The results of a new study linking hydraulic fracturing or fracking to induced earthquakes in B.C. and Alberta is reason to immediately halt the controversial extraction technique from being used in gas fields in B.C. according to Andrew Weaver, leader of the B.C. Green Party and MLA for Oak Bay-Gordon Head.
 
“I am calling on both the government and the official opposition to join me in supporting a moratorium on horizontal fracking in British Columbia,” Weaver said in a statement released Tuesday. “Other jurisdictions, like Quebec, New York, New Brunswick and Nova Scotia, have already suspended the practice and B.C. should follow suit.”
 
The study found a direct link between fracking and earthquakes in the Western Canadian Sedimentary Basin over the last 25 years. The group studied more than 12,000 wells and seismic events larger than magnitude 3.0.
 
The new research, published in Seismological Research Letters on Tuesday by a group of Canadian researchers, concludes that 90 per cent of seismic activity in the region was the direct result of fracking operations.

Study: Fracking, Not Just Fracking Wastewater Injection, Causing Earthquakes in Western Canada

A groundbreaking study published today in Seismological Research Letters has demonstrated a link, for the first time, between hydraulic fracturing (“fracking”) for oil and gas and earthquakes. 

Hydraulic Fracturing and Seismicity in the Western Canada Sedimentary Basin” confirms the horizontal drilling technique (which in essence creates an underground mini-earthquake to open up fissures for oil and gas extraction) is responsible for earthquakes, above and beyond what is already canonized in the scientific literature. We already knew that injecting fracking waste into underground wells can cause quakes. But now it's not just the injections wells, but the fracking procedure itself that can be linked to seismicity.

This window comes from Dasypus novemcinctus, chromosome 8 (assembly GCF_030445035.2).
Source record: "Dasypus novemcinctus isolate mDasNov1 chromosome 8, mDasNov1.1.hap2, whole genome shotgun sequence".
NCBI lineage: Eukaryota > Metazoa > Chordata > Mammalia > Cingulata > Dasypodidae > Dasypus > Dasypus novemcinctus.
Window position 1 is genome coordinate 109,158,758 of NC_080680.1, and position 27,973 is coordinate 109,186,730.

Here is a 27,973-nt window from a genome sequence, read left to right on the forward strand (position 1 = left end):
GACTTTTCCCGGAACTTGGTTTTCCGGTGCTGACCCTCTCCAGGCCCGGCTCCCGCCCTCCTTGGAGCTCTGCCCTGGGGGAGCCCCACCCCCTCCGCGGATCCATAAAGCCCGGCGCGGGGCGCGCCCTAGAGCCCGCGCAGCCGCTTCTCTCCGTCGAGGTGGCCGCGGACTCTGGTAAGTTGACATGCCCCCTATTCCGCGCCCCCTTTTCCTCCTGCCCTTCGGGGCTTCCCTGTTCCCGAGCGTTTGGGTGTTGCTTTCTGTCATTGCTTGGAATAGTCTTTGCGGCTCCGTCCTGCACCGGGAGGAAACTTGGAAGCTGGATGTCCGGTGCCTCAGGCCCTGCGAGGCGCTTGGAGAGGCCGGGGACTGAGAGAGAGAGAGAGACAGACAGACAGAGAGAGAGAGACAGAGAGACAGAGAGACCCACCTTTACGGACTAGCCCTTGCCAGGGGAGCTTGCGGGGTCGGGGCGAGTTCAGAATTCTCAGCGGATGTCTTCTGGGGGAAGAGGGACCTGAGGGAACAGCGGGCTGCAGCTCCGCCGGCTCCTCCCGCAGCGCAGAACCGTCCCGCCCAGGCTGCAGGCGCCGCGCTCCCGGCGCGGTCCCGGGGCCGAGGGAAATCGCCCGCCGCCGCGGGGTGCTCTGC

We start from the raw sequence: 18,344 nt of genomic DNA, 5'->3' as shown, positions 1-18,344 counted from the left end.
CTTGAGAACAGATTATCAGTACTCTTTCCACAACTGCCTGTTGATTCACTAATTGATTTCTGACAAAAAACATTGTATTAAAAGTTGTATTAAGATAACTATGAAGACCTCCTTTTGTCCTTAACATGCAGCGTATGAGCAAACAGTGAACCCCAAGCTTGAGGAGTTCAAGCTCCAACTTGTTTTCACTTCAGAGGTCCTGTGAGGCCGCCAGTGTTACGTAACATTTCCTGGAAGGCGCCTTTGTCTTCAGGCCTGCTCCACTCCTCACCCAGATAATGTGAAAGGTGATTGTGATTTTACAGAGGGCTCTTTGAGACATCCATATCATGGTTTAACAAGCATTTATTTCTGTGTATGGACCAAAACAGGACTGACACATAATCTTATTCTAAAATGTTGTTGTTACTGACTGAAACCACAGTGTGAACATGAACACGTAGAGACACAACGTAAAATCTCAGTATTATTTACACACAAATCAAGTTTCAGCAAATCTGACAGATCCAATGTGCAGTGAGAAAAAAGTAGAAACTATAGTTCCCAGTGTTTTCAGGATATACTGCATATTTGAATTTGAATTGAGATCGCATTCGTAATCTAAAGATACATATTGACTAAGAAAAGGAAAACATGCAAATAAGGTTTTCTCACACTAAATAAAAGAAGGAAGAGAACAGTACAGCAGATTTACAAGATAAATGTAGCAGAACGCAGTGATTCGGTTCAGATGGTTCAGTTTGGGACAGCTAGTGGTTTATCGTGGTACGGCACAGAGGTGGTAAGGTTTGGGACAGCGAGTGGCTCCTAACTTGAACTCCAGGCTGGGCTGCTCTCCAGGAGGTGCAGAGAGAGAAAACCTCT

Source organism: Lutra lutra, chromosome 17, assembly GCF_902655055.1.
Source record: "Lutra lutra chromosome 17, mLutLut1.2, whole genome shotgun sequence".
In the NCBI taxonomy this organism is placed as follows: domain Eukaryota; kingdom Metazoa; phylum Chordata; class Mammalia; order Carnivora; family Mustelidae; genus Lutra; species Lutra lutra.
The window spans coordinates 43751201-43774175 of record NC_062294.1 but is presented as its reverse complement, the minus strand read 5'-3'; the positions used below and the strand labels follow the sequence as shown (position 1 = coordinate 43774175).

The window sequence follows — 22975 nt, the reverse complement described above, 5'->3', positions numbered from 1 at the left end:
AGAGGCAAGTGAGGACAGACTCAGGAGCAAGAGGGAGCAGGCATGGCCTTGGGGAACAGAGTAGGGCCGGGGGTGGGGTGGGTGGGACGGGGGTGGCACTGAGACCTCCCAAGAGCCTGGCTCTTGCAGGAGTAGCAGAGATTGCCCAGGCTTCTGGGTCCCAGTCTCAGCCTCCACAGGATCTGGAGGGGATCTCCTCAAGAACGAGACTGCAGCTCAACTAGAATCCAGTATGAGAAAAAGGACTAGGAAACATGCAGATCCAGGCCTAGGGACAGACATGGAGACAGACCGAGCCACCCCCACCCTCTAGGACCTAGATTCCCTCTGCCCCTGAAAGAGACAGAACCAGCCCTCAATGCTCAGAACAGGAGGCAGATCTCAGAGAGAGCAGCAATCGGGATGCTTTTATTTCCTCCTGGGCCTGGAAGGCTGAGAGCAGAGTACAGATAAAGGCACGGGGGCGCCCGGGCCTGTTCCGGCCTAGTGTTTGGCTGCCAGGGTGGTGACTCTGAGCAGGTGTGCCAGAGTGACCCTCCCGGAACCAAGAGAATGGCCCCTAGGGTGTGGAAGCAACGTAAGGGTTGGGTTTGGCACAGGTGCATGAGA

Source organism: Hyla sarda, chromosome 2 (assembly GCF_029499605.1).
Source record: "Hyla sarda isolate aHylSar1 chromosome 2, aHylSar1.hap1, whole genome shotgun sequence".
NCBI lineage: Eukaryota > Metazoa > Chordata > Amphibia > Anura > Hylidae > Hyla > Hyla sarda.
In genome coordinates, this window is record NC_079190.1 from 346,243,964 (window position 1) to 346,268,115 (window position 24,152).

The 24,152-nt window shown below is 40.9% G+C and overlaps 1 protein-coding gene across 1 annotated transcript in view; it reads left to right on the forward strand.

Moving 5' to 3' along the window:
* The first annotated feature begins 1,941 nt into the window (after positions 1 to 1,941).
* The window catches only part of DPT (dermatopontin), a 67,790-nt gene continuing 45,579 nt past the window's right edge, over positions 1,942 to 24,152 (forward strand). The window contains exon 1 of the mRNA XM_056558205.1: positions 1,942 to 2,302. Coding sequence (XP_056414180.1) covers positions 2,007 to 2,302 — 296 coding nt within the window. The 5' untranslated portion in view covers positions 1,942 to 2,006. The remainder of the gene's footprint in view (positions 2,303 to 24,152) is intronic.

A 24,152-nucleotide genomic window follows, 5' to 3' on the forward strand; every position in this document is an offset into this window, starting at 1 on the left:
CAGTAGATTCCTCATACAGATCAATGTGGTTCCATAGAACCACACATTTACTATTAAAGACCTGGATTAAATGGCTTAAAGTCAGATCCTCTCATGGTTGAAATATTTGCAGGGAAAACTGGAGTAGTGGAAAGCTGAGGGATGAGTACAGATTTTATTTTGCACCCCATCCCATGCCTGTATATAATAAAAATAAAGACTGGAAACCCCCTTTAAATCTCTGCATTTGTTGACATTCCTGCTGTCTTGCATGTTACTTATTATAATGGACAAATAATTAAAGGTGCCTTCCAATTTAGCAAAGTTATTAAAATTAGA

LNG Companies Lobby Federal Government 63 Times Since October

It’s been a rough start to 2016 for many companies hoping to build liquefied natural gas (LNG) export terminals in Canada, with the price for the product continuing its freefall and many projects delayed due to onerous approval processes.

But LNG companies certainly aren’t letting the bad news dissuade them from pressuring government: since the Liberals were elected in mid-October, LNG companies have lobbied federal officials in 63 different meetings.

Site C, LNG Break Trudeau's Promise to First Nations

This article originally appeared on the Common Sense Canadian.

It all started off so well. Justin Trudeau launched his career as Prime Minister with big promises to First Nations and the growing number of Canadians concerned about the environment. He installed indigenous MPs in key portfolios like Justice and Fisheries; vowed a new respect for Aboriginal people and their rights; re-introduced the climate to Environment Canada.

But five months later, it appears former New York Governor Mario Cuomo was right when he famously said, “You campaign in poetry. You govern in prose.” And the prose Justin Trudeau is authoring these days tells a very different story than it did on the campaign trail.

Four Whopping, Face-Palm Inducing Realities About Christy Clark's LNG Obsession

By Andrew Nikiforuk for The Tyee.

The B.C. budget claims the province is making money from shale gas. But last month The Tyee showed the province is pouring more cash into the industry than it is getting back.

In fact the only time the B.C. government made any money from shale gas was during a land lease boom nearly a dozen years ago. Ever since then, revenues have dwindled to next to nothing due to low royalties and taxpayer-funded subsidies to the ailing shale gas industry.

Dig deeper, and four more claims made by the B.C. government turn out to be liquefied natural gas whoppers as well.

New information on employment numbers, shale gas reserves, transmission lines and the LNG promise of economic prosperity show that stretching the truth remains a persistent trend in the Christy Clark administration.